COMMAND/ORGANIZATION: Project Manager Aircraft Survivability Equipment, Program Executive Office for Intelligence, Electronic Warfare and Sensors
TITLE: Assistant product manager, Modernized Radar Warning Receiver
ACQUISITION CAREER FIELD: Program Management
YEARS OF SERVICE IN WORKFORCE: 2
MILITARY OR CIVILIAN: Military
YEARS OF MILITARY SERVICE: 13
DAWIA CERTIFICATIONS: Level II in program management
EDUCATION: MBA, College of William & Mary; B.S. in art, philosophy and literature with a minor in mechanical engineering, U.S. Military Academy at West Point
AWARDS: Meritorious Service Medal (2nd Award), Air Medal, Joint Service Commendation Medal, Army Commendation Medal (3rd Award), Joint Service Achievement Medal, Army Achievement Medal (3rd Award), National Defense Service Medal, Afghanistan Campaign Medal, Global War on Terrorism Service Medal, Army Service Ribbon, NATO Medal, Army Aviator Badge, Pathfinder Badge, Parachutist Badge, Air Assault Badge
HOMETOWN: Lacey, Washington
Maj. David R. Addams
by Ellen Summey
War and poetry. If poetry is “the spontaneous overflow of powerful feelings,” as William Wordsworth said, then the link between war and poetry makes perfect sense. “In Flanders Fields,” “High Flight,” “The Soldier,” and countless other lines of verse have been inspired by the trials and triumphs of war. Maj. David Addams, assistant product manager (APM) for the Modernized Radar Warning Receiver, within the Program Executive Office for Intelligence, Electronic Warfare and Sensors (PEO IEW&S), could speak at length about the topic. “I was a poetry major in undergrad,” he said. “It’s a little-known fact, but West Point has a very strong poetry department.” His official major was art, philosophy and literature, but with a primary focus in British Romantic literature. “Romantic as in ‘during the 1800s,’ not like Fabio holding a rose on the cover of a book,” he clarified. “There’s a very proud tradition of military poets. Some of the most famous poetry of the early 20th century is from World War I, and West Point really captured that in the program.”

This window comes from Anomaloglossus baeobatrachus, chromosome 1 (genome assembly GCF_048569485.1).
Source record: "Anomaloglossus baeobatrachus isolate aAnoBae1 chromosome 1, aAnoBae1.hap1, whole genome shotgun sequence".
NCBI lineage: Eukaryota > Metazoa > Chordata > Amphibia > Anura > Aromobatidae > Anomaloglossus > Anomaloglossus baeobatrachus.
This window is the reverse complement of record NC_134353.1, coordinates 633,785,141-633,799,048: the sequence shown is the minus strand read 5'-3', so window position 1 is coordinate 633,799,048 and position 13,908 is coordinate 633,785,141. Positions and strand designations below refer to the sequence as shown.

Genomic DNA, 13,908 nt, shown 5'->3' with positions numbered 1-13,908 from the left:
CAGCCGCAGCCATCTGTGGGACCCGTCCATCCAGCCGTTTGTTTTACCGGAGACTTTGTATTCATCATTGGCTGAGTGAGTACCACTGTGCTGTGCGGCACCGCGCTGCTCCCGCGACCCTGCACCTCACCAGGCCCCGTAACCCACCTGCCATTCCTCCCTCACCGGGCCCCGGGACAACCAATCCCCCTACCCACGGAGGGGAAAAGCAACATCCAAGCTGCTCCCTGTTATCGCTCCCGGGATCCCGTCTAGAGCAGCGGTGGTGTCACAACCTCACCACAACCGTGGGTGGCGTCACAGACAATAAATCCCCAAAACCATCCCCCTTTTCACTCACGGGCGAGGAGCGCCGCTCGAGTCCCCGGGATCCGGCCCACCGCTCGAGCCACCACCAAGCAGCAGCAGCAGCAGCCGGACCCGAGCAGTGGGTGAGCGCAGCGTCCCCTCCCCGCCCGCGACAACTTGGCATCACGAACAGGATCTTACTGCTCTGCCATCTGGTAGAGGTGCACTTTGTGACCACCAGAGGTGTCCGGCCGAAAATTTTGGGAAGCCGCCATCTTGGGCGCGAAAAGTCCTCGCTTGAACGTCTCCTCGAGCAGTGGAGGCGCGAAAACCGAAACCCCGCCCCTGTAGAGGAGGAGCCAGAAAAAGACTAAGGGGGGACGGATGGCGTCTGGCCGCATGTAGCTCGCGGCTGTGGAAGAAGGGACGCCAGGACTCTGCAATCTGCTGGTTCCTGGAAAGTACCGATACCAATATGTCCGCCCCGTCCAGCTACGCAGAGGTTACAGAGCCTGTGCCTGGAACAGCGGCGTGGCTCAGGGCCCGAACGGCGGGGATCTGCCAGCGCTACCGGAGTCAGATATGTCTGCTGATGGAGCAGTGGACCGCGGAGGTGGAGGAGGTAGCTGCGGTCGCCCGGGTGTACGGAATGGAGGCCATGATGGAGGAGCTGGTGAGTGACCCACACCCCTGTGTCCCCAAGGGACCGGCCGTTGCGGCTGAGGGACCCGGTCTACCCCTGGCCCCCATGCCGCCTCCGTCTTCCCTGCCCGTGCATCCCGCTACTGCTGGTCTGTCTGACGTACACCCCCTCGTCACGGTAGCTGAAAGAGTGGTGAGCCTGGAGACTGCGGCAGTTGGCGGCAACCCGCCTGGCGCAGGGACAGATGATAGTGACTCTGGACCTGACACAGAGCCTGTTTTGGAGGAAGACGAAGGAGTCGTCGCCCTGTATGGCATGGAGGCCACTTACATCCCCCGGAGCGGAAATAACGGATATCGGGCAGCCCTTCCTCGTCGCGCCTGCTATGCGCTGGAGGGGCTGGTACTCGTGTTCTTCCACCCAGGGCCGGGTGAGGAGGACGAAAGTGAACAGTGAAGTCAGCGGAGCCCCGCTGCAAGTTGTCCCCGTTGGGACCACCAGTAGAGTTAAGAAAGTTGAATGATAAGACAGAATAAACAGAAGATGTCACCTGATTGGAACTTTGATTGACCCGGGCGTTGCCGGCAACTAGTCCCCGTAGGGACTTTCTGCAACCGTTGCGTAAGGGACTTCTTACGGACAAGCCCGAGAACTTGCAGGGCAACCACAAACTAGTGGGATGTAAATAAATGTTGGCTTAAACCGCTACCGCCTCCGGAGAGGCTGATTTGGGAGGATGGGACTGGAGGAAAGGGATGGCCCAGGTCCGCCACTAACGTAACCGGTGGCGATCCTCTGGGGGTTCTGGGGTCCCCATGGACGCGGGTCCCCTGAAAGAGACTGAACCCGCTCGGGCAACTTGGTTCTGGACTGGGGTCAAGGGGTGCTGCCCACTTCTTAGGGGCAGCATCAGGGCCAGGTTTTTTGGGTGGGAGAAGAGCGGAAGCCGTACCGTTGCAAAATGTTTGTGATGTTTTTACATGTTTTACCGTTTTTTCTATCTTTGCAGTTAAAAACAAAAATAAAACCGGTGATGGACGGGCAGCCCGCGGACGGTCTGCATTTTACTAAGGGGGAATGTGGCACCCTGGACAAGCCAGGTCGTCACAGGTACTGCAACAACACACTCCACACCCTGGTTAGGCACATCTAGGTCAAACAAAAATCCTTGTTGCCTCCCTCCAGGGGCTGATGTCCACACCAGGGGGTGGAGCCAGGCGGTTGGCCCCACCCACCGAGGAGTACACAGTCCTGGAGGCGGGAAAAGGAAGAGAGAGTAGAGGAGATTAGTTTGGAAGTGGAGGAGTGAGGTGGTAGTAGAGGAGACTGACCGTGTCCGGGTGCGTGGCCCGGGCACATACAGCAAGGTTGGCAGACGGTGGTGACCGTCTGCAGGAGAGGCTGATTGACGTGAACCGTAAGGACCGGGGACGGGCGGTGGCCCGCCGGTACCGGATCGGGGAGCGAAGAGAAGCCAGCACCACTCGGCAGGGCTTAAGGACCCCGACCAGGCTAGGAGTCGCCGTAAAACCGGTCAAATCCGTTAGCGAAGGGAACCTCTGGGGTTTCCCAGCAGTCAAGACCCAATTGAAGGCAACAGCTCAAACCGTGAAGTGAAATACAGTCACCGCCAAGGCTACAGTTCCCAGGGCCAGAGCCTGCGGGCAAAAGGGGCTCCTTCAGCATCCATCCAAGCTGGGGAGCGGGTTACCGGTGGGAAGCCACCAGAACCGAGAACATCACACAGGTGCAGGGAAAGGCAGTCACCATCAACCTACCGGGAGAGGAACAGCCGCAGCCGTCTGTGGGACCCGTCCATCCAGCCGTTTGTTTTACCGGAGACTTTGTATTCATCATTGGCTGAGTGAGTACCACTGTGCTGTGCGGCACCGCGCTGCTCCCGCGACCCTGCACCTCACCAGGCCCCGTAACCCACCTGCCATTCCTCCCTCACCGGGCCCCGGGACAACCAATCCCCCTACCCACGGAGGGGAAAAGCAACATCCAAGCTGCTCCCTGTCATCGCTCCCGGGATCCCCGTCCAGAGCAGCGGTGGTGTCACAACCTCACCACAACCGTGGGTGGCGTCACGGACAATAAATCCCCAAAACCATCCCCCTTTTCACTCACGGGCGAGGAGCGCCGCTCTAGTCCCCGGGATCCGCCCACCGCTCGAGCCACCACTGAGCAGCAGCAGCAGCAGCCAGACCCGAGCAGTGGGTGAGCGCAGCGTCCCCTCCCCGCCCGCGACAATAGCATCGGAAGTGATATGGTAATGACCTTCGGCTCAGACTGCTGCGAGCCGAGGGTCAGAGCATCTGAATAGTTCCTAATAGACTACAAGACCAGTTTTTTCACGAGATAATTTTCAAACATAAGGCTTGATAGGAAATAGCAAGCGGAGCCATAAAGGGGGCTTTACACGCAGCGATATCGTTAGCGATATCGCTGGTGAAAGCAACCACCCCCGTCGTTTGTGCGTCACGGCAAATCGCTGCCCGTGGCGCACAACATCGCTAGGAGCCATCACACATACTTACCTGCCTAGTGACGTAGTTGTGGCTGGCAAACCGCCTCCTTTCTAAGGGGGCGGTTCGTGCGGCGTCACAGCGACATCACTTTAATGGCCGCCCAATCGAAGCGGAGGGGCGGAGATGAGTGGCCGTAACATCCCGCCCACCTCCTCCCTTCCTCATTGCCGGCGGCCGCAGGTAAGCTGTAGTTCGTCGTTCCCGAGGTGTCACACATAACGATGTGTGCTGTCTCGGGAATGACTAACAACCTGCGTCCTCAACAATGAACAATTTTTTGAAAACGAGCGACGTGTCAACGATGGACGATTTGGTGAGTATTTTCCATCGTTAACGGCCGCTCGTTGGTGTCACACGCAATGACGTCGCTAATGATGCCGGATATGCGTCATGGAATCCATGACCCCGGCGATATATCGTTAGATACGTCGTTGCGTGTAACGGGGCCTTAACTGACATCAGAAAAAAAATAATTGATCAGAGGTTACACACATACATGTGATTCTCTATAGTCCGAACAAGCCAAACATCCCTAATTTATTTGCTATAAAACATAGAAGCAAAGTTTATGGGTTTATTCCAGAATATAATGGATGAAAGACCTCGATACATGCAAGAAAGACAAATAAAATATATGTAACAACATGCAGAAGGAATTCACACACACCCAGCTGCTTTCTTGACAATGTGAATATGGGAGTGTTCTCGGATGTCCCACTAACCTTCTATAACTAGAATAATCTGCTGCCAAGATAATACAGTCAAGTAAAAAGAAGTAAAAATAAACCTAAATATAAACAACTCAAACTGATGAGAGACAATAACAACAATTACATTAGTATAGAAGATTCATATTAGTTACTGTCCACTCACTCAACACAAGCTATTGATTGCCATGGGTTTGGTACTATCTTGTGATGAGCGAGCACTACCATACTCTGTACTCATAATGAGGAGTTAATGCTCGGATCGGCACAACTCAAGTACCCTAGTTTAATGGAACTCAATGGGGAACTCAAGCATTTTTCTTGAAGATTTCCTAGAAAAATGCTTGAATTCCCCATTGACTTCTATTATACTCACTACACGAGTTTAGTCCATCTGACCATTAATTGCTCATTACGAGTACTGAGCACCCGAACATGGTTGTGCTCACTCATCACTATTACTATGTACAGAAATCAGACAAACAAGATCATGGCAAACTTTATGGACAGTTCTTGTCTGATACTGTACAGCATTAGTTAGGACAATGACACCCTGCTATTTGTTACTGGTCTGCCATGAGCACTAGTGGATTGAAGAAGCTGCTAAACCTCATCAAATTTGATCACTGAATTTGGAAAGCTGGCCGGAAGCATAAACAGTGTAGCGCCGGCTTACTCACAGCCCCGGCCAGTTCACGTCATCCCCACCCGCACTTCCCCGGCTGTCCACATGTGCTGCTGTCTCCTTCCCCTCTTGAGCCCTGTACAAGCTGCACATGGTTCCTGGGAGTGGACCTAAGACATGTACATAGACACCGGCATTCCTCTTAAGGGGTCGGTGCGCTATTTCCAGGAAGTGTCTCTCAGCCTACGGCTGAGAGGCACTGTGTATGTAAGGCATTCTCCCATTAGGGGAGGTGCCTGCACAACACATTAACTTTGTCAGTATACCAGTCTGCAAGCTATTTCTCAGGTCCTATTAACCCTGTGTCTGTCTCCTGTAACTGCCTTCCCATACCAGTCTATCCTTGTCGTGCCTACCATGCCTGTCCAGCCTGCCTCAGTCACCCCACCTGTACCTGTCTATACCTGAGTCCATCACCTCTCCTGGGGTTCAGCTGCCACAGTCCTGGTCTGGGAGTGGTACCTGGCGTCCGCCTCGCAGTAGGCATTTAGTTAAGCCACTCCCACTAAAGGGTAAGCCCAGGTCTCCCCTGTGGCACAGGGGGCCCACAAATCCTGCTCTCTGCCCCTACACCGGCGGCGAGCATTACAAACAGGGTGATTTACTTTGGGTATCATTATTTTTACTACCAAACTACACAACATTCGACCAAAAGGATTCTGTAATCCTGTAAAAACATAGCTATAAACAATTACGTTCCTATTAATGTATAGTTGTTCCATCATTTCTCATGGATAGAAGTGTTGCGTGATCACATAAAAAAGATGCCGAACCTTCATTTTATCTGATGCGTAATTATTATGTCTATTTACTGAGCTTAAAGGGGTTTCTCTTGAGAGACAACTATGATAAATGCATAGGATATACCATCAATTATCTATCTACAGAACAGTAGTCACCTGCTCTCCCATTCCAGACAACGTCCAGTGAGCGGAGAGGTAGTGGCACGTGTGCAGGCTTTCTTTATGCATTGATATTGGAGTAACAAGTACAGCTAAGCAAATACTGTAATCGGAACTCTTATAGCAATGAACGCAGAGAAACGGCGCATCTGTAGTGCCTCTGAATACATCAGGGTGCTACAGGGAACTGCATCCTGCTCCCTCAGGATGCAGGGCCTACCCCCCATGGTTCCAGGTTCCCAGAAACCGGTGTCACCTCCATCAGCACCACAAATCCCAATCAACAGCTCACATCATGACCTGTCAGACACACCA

So, how did Addams’ military career take shape? “There’s no poetry branch of the Army, so I had to pick something,” he laughed. By his recollection, he was the only poetry major in his class who didn’t become an infantry officer. Nothing against infantry, he said, “but there’s something about flying, even though it’s highly technical—flying, itself, is poetic.” He became a Blackhawk pilot, eventually completing a tour as company commander at Fort Campbell, Kentucky. Addams was then selected for the Army’s Advanced Civil Schooling program, which allowed him to attend graduate school full time and then take on an assignment at U.S. Army Training and Doctrine Command (TRADOC) at Fort Eustis, Virginia. It was at TRADOC that he first learned about the acquisition career field. “I was working in data analysis at the time, but I had lots of watercooler conversations with acquisition folks there,” he said. He thought the work sounded interesting and he decided to apply. “What appealed most to me was the opportunity to make a difference for the future of the Army,” he said, “to work on projects that would outlive my years in service.” That’s pretty darn poetic.